Effective classroom management is much more than just administering corrective measures when a student misbehaves; it's about developing proactive ways to prevent problems from occurring in the first place while creating a positive learning environment.
Establishing that climate for learning is one of the most challenging aspects of teaching, and one of the most difficult skills to master. For those new to the profession, failure to set the right tone will greatly hinder your effectiveness as a teacher. Indeed, even experienced faculty may sometimes feel frustrated by classroom management issues. Strategies that worked for years suddenly become ineffective in the face of some of the challenges today’s students bring with them to the classroom.
In the traditional college classroom today, faculty and students arrive with a certain set of expectations, shaped largely by past experiences. And although students may need the occa-sional (or perhaps frequent) reminder of what’s required of them, there’s usually something very familiar about the experience for both faculty and students alike.
In the online classroom, an entirely new set of variables enters the equation. It’s a little like trying to drive in a foreign country. You know how to drive, just like you know how to teach, but it sure is hard to get the hang of driving on the left side of the road, you’re not quite sure how far a kilometer is, and darn it if those road signs aren’t all in Japanese.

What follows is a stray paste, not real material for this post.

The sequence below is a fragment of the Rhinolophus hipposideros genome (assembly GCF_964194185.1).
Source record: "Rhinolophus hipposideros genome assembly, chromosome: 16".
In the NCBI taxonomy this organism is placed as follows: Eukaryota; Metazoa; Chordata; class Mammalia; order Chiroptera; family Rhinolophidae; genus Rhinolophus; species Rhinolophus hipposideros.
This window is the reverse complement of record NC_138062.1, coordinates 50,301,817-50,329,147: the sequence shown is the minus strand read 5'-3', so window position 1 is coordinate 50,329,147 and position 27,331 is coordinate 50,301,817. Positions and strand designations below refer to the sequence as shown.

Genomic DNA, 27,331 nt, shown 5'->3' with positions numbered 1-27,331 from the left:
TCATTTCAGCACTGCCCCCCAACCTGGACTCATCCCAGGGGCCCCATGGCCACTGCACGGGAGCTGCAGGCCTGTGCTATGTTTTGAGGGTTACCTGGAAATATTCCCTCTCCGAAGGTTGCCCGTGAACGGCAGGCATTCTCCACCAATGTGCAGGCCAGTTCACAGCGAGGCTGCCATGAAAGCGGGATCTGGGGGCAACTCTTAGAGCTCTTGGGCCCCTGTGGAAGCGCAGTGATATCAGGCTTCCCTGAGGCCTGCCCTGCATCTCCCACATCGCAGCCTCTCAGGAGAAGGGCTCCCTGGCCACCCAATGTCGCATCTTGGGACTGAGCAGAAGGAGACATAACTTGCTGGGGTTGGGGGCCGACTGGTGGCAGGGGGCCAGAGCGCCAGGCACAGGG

You wait with anticipation. You receive the email: Course assignments are posted. You click on your Course Assignment. And—you’re assigned to teach a course that you have never taught before. Maybe you feel excitement, maybe you feel anxiety, or some mixture of the two. Emotion aside, how do you plan a new course?
Getting students to take their reading assignments seriously is a constant battle. Even syllabus language just short of death threats, firmly stated admonitions regularly delivered in class, and the unannounced pop quiz slapped on desks when nobody answers questions about the reading don’t necessarily change student behaviors or attitudes.
Pofessional development should be an ongoing endeavor for all faculty members because their growth as instructors has a profound impact on their students. There are always opportunities for improvement, new teaching techniques to learn and master, and experiences to share with colleagues.
This is why we have created this special report. Whether your institution has extensive, well-funded faculty development initiatives or you operate on a shoestring, I’m sure you will find some useful information in this special report to help with your faculty develop-ment efforts.
The articles, compiled from The Teaching Professor and Academic Leader, offer inspira-tion and practical (and often inexpensive) ways to accomplish the goal of improved teaching and learning.
Too many university supervisors and administrators criticize the absence of lesson closure, a dubious assessment practice likely caused by the improper use of Madeline Hunter’s lesson plan model (PDF) as a de facto checklist of eight mandatory teaching practices -- anticipatory set, objective and purpose, input, modeling, checking for understanding, guided practice, independent practice, and closure -- a custom that Hunter decried in 1985 (PDF). Although it offers multiple benefits, please don't view closure as a professional must-do.
To write well, college students need to read to deepen their understanding of language. And they need to write. The 24 essays in this collection will prompt teachers to help their students grasp changes in what is acceptable language, explore the mysteries
of word usage, and learn strategies to improve their writing. The essays are drawn from Lingua Franca, The Chronicle’s free blog about language in academe. Students can read these posts and new ones at chronicle.com/blogs/linguafranca.